It should be noted that the criteria and scoring process for the Configuration Evaluation have not yet been determined. This will be communicated to all stakeholders in due course. However, the criteria and scoring for the Configuration Evaluation is separate from the Assessment Evaluation. The information supplied in the assessment stage of the process will not have any direct bearing on the scoring of the configuration evaluation process.
Scores will be allocated against each criterion, which will come together as a final score for each centre.
Individual scores for each centre will help identify the configuration options, which will then be tested against criteria such as ease of access, affordability and deliverability, and the risks of reconfiguration. The exact scoring mechanism for this stage has yet to be determined."
 The claimant contends that such statements amounted to a clear and unequivocal representation, but that contrary to that representation, the scoring from the Assessment Evaluation was used in the Configuration Evaluation.
 Mr Garnham sought to argue that the statements did not amount to a clear and unequivocal representation with the effect for which the claimant contends, relying in particular on the statement that "Individual scores for each centre will help identify the configuration options". The scores produced by the evaluation assessment would obviously affect the identification of configuration options; but that does not undermine or qualify the clear and unequivocal representation that the information supplied in the assessment stage would not have a direct bearing on the scoring of the configuration evaluation process.”
The conclusion being that must inevitably have affected the responses to the Consultation Document in a manner seriously adverse to it and it followed that the consultation exercise was unlawful.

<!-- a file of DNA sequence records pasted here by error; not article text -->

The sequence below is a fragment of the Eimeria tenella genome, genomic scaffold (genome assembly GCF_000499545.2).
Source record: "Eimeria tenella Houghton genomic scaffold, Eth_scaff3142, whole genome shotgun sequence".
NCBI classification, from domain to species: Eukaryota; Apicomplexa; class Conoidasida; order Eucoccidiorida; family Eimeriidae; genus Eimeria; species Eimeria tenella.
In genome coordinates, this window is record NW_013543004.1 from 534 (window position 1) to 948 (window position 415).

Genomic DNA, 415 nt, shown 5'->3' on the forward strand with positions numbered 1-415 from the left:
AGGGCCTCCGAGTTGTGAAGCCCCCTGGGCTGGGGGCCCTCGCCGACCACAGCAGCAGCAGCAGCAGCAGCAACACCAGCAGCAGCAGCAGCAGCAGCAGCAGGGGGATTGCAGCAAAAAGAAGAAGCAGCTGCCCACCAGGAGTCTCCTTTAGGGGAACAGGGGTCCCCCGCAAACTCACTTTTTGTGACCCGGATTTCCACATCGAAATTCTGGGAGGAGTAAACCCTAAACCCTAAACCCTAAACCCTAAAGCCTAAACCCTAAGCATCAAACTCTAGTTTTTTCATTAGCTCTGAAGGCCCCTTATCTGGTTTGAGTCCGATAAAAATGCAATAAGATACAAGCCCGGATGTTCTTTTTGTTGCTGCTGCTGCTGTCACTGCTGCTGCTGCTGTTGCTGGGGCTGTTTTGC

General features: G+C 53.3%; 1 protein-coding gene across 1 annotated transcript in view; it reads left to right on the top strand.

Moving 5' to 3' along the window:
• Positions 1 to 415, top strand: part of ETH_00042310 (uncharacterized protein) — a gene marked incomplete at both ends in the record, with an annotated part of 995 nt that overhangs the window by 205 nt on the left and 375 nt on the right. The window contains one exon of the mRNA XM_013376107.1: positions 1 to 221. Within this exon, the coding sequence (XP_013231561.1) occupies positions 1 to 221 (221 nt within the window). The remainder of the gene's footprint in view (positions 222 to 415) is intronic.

“ I recognise that when addressing the issue of which the London centres are to be preferred, the Consultation Document identified reasons for preferring GOSH and the Evelina. But from the viewpoint of a consultee, the question of which two London centres should be included in the proposed reconfiguration cannot be viewed in isolation from the question of whether there should be two or three London centres. Bearing in mind that each of the centres scored equally under 'Sustainability', had the RBH Trust been scored equally with GOSH in relation to research and innovation, it would have been a legitimate line of thought for a consultee, weighing the relevant considerations, to have arrived at the conclusion that notwithstanding the analysis of the projected case load (see paragraph 126 above), a three London centre configuration was to be preferred, a configuration that would have the advantage of preserving the unique features of a specialist heart and lung hospital. But such a conclusion was in effect precluded by the assessment of research and innovation at the RBH Trust as 'poor'.
 As Sullivan J observed in R(Greenpeace Ltd) v Secretary of State for Trade and Industry  EWHC 311 (Admin),
"63. In reality, a conclusion that a consultation exercise was unlawful on the ground of unfairness will be based upon a finding by the court, not merely that something went wrong, but that something went "clearly and radically" wrong".
But I have come to the conclusion that that is the case. The assessment of the quality of the service provided by the RBH Trust would plainly be regarded as of central importance by a consultee when considering the options for reconfiguration of PCCS; and it seems to me that the low scoring of the RBH Trust on 'quality' in the weighted scoring of the London centres, must inevitably have affected the responses to the Consultation Document in a manner seriously adverse to the Trust.”
The consultation was quashed (click here for transcript).